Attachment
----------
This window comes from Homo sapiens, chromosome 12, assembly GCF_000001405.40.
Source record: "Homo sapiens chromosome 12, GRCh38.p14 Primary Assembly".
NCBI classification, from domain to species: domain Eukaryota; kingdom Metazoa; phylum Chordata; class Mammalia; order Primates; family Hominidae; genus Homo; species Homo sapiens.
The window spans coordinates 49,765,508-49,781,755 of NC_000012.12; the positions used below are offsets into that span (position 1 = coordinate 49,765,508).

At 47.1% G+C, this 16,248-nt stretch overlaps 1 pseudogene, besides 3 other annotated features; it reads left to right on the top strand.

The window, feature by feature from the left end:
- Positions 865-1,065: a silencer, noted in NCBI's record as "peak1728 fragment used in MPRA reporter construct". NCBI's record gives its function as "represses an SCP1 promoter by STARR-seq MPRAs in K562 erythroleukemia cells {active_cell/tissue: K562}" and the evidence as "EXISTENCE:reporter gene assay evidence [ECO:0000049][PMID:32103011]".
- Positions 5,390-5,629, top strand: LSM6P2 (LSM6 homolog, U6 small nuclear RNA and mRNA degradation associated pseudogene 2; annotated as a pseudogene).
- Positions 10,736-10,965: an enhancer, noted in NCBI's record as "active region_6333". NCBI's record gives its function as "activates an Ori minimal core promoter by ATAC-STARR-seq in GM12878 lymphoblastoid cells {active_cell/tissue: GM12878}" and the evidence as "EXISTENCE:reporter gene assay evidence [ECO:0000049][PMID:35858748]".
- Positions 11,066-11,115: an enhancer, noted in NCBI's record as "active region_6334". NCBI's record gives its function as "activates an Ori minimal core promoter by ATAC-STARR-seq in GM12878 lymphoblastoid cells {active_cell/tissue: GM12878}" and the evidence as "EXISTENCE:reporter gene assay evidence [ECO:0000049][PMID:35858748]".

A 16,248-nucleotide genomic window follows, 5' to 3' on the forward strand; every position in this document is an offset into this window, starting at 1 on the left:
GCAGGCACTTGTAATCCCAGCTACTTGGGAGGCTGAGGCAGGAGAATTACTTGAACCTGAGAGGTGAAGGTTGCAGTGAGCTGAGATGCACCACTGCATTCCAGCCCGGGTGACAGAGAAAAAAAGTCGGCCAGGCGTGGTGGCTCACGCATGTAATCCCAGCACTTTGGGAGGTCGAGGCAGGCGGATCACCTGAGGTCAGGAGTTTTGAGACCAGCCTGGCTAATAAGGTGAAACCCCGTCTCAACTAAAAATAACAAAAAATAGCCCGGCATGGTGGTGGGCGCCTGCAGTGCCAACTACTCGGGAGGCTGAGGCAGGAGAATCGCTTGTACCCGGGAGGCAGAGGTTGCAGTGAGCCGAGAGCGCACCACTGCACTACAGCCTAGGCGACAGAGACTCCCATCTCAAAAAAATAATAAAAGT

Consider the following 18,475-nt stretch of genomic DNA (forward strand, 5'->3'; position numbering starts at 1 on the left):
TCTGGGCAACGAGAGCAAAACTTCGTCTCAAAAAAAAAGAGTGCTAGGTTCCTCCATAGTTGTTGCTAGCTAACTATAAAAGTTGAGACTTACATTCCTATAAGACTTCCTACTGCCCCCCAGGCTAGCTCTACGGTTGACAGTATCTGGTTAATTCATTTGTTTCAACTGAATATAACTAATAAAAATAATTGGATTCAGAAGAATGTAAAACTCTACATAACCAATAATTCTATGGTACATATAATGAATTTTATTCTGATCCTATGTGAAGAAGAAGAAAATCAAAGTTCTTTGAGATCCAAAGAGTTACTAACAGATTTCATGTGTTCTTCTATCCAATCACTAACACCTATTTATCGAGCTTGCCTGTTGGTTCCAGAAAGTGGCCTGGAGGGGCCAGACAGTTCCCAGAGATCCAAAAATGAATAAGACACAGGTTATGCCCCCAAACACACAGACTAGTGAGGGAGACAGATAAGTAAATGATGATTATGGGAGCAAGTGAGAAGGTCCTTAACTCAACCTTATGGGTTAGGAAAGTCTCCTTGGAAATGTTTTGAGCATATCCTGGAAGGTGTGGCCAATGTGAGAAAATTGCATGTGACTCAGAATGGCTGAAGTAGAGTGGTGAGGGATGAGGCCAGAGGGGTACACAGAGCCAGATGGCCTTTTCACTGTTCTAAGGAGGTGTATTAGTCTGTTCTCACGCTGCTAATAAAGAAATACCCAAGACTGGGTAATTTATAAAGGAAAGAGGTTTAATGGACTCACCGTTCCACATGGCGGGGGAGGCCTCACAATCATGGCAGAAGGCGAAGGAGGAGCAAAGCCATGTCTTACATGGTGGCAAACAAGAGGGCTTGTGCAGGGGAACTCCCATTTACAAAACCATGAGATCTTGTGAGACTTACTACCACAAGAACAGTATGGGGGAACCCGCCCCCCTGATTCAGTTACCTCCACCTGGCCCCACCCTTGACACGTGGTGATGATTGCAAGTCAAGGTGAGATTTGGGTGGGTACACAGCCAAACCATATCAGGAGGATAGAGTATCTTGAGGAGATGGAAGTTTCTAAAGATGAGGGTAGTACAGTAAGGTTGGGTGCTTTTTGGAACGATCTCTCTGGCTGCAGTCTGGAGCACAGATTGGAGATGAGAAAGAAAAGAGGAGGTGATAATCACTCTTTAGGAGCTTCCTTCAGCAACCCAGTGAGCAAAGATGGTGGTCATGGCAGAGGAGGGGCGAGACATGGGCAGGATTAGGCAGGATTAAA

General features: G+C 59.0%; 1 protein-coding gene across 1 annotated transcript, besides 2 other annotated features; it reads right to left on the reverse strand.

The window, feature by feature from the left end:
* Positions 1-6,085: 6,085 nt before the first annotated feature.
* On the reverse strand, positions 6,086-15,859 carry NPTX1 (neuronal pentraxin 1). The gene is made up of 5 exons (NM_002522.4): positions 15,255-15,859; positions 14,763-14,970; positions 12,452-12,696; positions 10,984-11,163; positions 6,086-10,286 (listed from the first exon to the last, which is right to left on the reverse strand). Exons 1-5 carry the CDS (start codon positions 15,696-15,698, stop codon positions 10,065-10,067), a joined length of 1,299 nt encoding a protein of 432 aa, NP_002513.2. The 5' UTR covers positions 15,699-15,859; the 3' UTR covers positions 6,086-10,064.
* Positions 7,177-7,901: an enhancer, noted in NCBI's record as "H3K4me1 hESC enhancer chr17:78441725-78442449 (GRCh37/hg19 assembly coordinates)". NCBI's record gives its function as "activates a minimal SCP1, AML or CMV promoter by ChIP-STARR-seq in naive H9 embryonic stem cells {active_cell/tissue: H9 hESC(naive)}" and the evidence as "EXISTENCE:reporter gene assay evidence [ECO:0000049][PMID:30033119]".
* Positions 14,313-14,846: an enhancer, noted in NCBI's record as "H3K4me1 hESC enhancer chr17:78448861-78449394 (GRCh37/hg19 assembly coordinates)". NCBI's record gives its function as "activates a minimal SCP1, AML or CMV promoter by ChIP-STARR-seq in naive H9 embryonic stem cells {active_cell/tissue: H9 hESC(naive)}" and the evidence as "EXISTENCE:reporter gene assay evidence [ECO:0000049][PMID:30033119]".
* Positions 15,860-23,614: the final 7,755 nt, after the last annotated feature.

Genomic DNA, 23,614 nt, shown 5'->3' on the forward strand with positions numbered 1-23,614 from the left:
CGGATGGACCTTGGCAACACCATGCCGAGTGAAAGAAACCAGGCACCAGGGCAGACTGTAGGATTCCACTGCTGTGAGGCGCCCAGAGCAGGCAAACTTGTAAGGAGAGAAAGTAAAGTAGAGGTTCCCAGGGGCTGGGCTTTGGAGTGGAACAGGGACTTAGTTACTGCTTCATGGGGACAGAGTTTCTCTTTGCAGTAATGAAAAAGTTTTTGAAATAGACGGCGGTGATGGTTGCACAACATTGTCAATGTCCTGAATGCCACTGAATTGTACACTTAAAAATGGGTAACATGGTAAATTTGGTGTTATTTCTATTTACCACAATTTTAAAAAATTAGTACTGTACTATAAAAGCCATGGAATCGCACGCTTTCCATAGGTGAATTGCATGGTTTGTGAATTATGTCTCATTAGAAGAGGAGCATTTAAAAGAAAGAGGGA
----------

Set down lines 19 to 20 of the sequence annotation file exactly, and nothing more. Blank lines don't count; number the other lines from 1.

* Positions 7,177-7,901: an enhancer, noted in NCBI's record as "H3K4me1 hESC enhancer chr17:78441725-78442449 (GRCh37/hg19 assembly coordinates)". NCBI's record gives its function as "activates a minimal SCP1, AML or CMV promoter by ChIP-STARR-seq in naive H9 embryonic stem cells {active_cell/tissue: H9 hESC(naive)}" and the evidence as "EXISTENCE:reporter gene assay evidence [ECO:0000049][PMID:30033119]".
* Positions 14,313-14,846: an enhancer, noted in NCBI's record as "H3K4me1 hESC enhancer chr17:78448861-78449394 (GRCh37/hg19 assembly coordinates)". NCBI's record gives its function as "activates a minimal SCP1, AML or CMV promoter by ChIP-STARR-seq in naive H9 embryonic stem cells {active_cell/tissue: H9 hESC(naive)}" and the evidence as "EXISTENCE:reporter gene assay evidence [ECO:0000049][PMID:30033119]".